By John Celock
Following a debate that evolved into a lengthy discussion over future legislative procedure and who could practice medicine, Kansas lawmakers have advanced legislation that would create a state employee health care clinic.
The House Appropriations Committee voted Thursday to advance out the bill, which would create the clinic near the state Capitol complex in Topeka. The passage came after a lengthy debate over how the clinic would be run, which medical professionals could staff the clinic and the exact process future lawmakers would use to discuss the budget of the clinic.
“I’m hopeful that having a clinic nearby we allow for people to be treated at a much lower cost,” House Appropriations Committee Ranking Minority Member Kathy Wolfe Moore (D-Kansas City) said.
Under the legislation, the state Department of Administration would contract out for the creation of the clinic, which would be either housed in a state office building near the Capitol or in space leased by the state in downtown Topeka. The bill includes $2.7 million for starting up the clinic. Lawmakers said that the clinic –which would be open to all state employees – would be geared towards providing wellness checks and other health care options to state employees, with the goal of reducing health care costs for the state.
Onsite employee health care clinics have been a trend in the public and private sectors.
A successful amendment from House Appropriations Committee Vice Chairwoman Erin Davis (R-Olathe) to clarify who would be working in the clinic generated lengthy debate. Under Davis’ amendment, the scope of employees would include physicians, advanced nurse practitioners, physicians assistants, registered nurses, physical therapists and chiropractors. She said that expanding the definition would allow for more medical services and coverage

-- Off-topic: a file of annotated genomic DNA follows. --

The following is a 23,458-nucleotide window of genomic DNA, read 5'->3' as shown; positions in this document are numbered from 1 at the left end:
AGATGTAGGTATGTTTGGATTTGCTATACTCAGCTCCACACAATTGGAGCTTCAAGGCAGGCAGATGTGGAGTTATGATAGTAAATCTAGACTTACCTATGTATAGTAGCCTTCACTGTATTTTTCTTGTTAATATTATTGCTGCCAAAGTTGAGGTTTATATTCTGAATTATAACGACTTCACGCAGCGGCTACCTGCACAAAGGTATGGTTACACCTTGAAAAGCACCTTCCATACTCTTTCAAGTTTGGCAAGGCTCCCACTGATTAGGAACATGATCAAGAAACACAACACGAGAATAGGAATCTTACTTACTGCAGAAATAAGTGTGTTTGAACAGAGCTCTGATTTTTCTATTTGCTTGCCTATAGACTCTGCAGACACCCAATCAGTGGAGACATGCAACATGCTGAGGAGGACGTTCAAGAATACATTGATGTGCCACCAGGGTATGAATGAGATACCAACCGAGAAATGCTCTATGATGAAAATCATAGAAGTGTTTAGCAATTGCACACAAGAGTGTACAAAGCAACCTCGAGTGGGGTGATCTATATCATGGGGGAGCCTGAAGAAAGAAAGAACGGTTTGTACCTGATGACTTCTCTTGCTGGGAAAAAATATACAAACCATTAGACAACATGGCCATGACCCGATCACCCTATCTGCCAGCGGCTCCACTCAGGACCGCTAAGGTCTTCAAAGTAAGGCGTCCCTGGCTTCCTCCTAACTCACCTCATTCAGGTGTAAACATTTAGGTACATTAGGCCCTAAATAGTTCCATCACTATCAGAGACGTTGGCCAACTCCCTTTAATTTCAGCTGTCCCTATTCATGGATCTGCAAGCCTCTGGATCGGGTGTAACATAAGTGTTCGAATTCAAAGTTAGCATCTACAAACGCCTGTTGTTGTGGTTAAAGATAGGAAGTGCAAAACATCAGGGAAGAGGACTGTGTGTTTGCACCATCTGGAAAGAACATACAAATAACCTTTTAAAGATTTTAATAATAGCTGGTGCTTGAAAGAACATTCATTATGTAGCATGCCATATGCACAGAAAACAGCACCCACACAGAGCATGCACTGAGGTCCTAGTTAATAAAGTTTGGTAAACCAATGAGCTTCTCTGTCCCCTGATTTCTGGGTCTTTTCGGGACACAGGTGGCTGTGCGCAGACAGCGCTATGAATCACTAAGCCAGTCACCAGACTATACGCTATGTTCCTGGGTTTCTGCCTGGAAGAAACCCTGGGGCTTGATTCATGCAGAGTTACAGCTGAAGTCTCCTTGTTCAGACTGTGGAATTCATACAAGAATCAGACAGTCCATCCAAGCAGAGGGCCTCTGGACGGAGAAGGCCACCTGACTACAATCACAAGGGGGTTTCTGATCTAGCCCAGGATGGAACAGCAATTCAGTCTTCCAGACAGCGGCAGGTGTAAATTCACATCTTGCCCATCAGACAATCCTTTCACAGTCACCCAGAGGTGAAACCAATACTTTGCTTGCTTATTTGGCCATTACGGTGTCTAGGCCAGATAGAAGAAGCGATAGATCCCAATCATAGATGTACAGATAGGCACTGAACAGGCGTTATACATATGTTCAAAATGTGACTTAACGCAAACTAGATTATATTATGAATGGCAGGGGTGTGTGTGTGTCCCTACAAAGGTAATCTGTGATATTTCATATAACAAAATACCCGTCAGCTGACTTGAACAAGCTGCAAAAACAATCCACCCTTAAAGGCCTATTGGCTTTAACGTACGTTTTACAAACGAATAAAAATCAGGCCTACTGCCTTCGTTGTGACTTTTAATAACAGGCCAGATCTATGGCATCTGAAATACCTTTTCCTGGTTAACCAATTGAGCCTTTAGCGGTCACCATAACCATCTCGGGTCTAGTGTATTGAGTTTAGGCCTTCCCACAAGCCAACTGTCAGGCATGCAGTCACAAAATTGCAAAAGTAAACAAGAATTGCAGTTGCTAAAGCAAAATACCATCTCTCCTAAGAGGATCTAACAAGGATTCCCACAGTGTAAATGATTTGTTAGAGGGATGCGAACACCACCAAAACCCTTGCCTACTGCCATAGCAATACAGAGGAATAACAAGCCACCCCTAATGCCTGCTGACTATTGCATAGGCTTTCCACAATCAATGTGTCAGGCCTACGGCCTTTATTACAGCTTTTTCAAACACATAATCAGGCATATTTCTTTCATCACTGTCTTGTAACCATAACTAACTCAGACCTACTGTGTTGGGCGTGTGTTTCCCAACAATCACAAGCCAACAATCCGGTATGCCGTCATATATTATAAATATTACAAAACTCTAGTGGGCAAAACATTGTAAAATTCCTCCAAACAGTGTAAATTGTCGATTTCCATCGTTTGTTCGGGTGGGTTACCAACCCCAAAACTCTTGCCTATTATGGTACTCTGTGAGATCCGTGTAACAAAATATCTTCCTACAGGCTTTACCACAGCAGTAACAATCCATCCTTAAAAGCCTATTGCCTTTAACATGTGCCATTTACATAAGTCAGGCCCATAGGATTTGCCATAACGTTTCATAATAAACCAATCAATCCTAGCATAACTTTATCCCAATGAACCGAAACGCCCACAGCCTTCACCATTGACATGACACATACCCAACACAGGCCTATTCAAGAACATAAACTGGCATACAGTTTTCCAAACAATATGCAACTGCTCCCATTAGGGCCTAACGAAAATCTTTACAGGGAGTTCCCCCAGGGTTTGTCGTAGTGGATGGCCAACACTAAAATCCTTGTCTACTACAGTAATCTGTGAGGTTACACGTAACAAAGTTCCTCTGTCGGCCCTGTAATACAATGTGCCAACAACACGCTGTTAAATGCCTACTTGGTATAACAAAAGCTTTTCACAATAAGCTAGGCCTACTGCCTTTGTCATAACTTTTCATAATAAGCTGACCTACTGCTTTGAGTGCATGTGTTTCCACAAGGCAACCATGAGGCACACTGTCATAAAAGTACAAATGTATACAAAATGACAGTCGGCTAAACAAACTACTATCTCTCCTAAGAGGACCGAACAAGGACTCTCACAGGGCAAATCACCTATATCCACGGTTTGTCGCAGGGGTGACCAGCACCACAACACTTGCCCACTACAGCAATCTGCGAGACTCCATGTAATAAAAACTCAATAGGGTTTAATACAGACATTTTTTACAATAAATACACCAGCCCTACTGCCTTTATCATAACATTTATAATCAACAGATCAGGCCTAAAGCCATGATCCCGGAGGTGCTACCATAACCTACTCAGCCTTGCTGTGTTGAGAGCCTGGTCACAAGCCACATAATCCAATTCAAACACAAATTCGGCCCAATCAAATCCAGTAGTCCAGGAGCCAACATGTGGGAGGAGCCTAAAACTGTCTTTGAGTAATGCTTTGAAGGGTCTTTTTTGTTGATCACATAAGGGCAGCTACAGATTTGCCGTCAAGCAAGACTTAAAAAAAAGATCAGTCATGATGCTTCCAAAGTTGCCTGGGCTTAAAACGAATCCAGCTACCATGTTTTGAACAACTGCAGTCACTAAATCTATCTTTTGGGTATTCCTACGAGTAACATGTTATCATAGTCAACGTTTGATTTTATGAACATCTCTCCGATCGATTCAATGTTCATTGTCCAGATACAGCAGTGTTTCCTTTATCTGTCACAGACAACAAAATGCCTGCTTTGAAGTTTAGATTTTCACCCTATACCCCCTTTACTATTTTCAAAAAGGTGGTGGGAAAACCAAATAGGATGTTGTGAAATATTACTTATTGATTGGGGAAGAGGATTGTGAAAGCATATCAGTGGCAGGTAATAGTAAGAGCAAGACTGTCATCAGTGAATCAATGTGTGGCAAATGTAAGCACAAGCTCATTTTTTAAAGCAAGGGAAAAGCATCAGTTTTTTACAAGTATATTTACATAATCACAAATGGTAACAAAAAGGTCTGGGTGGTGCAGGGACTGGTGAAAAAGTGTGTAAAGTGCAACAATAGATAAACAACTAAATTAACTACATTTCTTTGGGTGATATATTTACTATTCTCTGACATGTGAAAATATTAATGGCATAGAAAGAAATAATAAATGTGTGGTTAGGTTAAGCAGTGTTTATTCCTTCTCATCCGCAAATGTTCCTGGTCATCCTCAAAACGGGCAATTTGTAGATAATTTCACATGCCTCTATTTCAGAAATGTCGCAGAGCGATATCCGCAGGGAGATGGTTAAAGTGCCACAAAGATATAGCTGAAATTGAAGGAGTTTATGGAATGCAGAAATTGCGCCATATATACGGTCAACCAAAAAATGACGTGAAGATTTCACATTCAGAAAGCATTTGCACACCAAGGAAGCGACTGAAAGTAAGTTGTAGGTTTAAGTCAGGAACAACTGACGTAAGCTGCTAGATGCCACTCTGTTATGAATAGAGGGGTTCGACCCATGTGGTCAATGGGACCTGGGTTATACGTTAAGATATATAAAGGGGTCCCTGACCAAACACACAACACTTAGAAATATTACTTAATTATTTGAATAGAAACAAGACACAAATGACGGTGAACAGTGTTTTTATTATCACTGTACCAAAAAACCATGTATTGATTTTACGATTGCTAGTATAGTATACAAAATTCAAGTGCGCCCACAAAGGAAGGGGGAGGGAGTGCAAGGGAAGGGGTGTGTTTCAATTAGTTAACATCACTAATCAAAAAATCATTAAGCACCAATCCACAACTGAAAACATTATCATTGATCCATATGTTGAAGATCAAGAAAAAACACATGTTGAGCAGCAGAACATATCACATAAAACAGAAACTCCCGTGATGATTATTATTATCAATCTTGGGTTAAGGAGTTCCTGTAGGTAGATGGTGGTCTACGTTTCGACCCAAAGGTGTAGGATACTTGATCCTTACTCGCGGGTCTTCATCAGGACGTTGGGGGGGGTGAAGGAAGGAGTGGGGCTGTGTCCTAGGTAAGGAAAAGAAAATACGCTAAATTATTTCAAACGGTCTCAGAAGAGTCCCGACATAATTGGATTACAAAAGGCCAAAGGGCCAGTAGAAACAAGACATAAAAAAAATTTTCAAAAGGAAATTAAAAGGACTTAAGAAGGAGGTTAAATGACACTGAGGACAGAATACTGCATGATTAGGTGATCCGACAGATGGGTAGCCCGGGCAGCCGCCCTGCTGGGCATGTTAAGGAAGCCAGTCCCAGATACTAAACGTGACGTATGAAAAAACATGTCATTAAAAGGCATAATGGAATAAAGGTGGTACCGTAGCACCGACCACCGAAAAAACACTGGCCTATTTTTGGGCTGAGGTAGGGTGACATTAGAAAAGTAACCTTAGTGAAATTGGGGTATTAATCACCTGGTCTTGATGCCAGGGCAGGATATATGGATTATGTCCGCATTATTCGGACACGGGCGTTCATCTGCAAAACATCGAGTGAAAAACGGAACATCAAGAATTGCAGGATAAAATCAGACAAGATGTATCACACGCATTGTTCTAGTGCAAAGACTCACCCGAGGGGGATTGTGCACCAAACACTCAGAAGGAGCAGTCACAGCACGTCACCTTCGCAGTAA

“There can many things that can be accomplished at this onsite clinic and we want to make sure that we can do that,” Davis said.
Rep. Sydney Carlin (D-Manhattan) questioned if Davis’ amendment would mean that there would be no doctors on site. She and other lawmakers also questioned if Davis’ amendment would mean nurses would be taking over the clinic and performing duties outside their normal role under state law.
Davis said that physicians would be on duty and that her amendment would not be changing the scope of duties of any medical professional employed in the clinic. She noted that nurse practitioners and physicians assistants can write prescriptions.
“The goal is for a physician on site. If there is not a physician on site, these are not rogue nurses, they are working with a practicing physicians,” Davis said. “The goal is if there is not a doctor on site. We want to have services if the doctor is at lunch.”
House Social Services Budget Committee Chairwoman Brenda Landwehr (R-Wichita) questioned why Davis wanted to change the wording from physicians to health care providers and why physicians could not remain in the bill. Davis said this was to reduce confusion with more words and said that physicians are considered health care providers. A proposal from Landwehr to restore the word physicians was defeated 8-9.
Davis and staffers said that health care providers is a commonly used phrase in Kansas law. Davis noted that the advanced nurse practitioners and physicians assistants are already required to be in a relationship with physicians to issue prescriptions and that would continue. She noted that the state clinic would be similar to clinics at pharmacies.